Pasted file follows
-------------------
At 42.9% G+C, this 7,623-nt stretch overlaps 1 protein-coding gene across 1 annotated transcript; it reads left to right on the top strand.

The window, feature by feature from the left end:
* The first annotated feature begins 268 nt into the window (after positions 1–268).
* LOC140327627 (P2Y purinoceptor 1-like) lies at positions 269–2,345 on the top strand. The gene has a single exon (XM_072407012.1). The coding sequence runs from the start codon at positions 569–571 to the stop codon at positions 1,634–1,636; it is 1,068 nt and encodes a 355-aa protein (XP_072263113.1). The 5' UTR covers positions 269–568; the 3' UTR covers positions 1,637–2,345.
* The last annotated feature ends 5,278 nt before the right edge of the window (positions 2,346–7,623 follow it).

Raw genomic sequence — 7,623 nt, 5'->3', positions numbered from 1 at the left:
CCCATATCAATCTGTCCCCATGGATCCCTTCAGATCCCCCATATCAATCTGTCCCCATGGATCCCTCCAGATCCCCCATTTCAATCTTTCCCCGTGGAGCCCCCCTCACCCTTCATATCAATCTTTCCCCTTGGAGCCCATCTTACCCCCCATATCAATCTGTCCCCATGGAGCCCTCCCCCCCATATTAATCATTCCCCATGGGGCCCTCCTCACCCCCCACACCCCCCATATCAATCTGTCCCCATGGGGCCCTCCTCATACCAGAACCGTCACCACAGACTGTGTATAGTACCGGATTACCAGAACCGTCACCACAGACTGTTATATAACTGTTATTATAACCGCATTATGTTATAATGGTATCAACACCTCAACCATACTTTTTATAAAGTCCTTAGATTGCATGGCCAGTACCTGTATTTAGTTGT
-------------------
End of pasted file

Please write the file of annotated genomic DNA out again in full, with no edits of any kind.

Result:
At 42.9% G+C, this 7,623-nt stretch overlaps 1 protein-coding gene across 1 annotated transcript; it reads left to right on the top strand.

The window, feature by feature from the left end:
* The first annotated feature begins 268 nt into the window (after positions 1–268).
* LOC140327627 (P2Y purinoceptor 1-like) lies at positions 269–2,345 on the top strand. The gene has a single exon (XM_072407012.1). The coding sequence runs from the start codon at positions 569–571 to the stop codon at positions 1,634–1,636; it is 1,068 nt and encodes a 355-aa protein (XP_072263113.1). The 5' UTR covers positions 269–568; the 3' UTR covers positions 1,637–2,345.
* The last annotated feature ends 5,278 nt before the right edge of the window (positions 2,346–7,623 follow it).

Raw genomic sequence — 7,623 nt, 5'->3', positions numbered from 1 at the left:
CCCATATCAATCTGTCCCCATGGATCCCTTCAGATCCCCCATATCAATCTGTCCCCATGGATCCCTCCAGATCCCCCATTTCAATCTTTCCCCGTGGAGCCCCCCTCACCCTTCATATCAATCTTTCCCCTTGGAGCCCATCTTACCCCCCATATCAATCTGTCCCCATGGAGCCCTCCCCCCCATATTAATCATTCCCCATGGGGCCCTCCTCACCCCCCACACCCCCCATATCAATCTGTCCCCATGGGGCCCTCCTCATACCAGAACCGTCACCACAGACTGTGTATAGTACCGGATTACCAGAACCGTCACCACAGACTGTTATATAACTGTTATTATAACCGCATTATGTTATAATGGTATCAACACCTCAACCATACTTTTTATAAAGTCCTTAGATTGCATGGCCAGTACCTGTATTTAGTTGT